You might not know the name Harris Savides, but you know his work as a cinematographer. An award-winning stretch of music videos, including R.E.M.’s ‘Everybody Hurts’ and Nine Inch Nails’ ‘Closer,’ led to an impressive his feature film debut, David Fincher‘s The Game, in 1997.
What followed was a long stretch of films with Gus Van Sant (Finding Forrester, Gerry, Elephant, Last Days, Milk) and feature work with directors such as Ridley Scott, Sofia Coppola, and Noah Baumbach, during which Savides mastered a distinctive style that defined a wonderful mid-point between realism and pure cinema. His twin recreations of ’70s San Francisco (in Zodiac and Milk) could be the new standard for integrating practical and digital effects to create a compelling recreation of a period location. Savides did some of the best digital work in the early days of the format, and was one of the cinematographers whose style could flow from film to digital with apparent ease.
Now we’ve learned that Savides died today at the age of 55. The cause of death is not widely reported, but there are hints of a serious illness faced by the cinematographer in the last few years. His last film work will be seen in Sofia Coppola’s next film, The Bling Ring. Read More »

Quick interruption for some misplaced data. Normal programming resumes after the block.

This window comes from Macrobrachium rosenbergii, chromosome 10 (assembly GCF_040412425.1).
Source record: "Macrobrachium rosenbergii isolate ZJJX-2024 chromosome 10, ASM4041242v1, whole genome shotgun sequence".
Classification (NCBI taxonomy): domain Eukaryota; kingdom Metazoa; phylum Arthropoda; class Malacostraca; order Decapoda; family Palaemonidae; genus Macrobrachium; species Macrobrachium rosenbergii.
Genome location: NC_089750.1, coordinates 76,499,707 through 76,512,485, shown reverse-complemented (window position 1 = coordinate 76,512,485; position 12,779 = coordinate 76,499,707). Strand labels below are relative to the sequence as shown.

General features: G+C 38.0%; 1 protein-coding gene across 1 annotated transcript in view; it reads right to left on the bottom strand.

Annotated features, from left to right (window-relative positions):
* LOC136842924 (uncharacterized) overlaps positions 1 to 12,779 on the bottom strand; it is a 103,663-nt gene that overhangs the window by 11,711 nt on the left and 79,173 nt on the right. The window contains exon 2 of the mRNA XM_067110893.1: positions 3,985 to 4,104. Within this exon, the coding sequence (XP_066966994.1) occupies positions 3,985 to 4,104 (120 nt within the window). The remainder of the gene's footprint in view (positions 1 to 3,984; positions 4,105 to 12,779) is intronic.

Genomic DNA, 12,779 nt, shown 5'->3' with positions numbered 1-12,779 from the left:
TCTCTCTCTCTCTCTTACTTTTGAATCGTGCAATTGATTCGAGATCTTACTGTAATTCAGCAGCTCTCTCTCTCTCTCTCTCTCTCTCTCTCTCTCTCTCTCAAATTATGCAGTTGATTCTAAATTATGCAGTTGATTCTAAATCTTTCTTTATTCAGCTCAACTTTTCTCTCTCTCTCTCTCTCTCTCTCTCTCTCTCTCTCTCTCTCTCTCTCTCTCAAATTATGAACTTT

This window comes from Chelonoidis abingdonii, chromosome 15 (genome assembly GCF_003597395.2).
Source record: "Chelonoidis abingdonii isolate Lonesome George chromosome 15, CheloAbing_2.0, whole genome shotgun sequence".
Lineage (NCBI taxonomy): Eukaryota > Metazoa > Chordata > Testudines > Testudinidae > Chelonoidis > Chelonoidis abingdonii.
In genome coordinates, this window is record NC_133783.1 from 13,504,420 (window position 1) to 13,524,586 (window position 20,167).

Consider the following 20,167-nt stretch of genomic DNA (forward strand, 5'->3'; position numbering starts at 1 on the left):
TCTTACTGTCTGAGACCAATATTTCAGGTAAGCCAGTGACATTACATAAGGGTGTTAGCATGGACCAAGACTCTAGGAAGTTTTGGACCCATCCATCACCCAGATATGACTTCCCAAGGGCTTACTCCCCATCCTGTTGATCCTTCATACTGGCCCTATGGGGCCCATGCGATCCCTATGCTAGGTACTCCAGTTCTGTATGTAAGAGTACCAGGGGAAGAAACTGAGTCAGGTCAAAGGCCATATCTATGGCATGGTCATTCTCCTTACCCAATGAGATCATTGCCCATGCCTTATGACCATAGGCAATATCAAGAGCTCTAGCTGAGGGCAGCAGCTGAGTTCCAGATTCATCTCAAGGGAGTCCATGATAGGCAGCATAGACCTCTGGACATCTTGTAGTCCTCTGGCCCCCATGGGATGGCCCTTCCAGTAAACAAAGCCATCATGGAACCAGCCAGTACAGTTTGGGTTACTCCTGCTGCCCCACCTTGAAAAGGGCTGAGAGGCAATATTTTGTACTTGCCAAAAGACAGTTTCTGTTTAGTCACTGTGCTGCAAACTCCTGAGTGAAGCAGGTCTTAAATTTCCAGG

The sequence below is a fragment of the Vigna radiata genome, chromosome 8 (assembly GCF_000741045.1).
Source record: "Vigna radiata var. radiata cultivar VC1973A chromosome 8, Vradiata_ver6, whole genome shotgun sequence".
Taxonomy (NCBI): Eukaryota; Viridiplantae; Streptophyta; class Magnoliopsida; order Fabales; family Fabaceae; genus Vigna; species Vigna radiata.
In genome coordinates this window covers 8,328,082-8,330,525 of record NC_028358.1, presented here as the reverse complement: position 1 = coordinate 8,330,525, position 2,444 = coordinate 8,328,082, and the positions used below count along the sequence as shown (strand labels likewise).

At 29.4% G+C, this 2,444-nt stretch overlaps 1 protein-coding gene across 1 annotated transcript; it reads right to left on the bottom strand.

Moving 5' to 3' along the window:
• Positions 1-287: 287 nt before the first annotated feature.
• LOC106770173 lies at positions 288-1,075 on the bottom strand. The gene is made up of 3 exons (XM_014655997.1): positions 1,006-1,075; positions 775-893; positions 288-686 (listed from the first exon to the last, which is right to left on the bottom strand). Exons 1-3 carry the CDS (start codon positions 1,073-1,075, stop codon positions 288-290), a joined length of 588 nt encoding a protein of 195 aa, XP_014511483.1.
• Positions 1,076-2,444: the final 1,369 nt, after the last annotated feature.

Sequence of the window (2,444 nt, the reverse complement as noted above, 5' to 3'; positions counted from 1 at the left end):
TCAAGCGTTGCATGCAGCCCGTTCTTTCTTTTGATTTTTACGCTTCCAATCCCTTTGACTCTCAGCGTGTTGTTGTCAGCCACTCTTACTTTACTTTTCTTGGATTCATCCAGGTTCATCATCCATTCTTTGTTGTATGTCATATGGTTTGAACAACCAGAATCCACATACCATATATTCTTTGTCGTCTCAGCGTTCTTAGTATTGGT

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This Week in DVD & Blu-ray is a column that compiles all the latest info regarding new DVD and Blu-ray releases, sales, and exclusive deals from stores including Target, Best Buy and Fry’s.
THE KING’S SPEECH
Approaching a story of monumental scope with charm and intimacy, The King’s Speech is a finely crafted crowd-pleaser that plays fast and loose with history but does so to convey a decidedly more human tale of finding one’s inner strength in order to be heard. There’s not a single surprising moment in the whole thing, as every element of the limply conventional narrative has been depicted in film on countless occasions — the movie of the week disorder, the reluctant leader, the unorthodox therapist/psychiatrist, etc. — but rarely have these humdrum plot mechanics been handled with such authority and wit. The acting is superb across the board, with Colin Firth and Geoffrey Rush marvelously portraying the “unexpected” friendship that blossoms between royalty and commoner. Their command of the screen brings a much welcome vitality to the film’s rather safe theatrics. Tom Hooper, meanwhile, refines his visually sumptuous period drama by presenting the material as accessibly as possible, employing any number of off-kilter camera angles, behind-the-back steadicam shots and fish-eye lenses to find that delicate balance between vulnerable and frigidly dignified. I wouldn’t say I was wowed by the film as many others seem to have been — and I’m a tad resentful that it won Best Picture over far superior efforts such as The Social Network, Black Swan and 127 Hours — but if you’re looking for a nice film to watch with the family, it’s a pretty good bet that The King’s Speech will comfortably satisfy that need.
Available on Blu-ray? Yes.
Notable Extras: DVD & Blu-ray – Audio Commentary, Making Of Featurette, Deleted Scenes.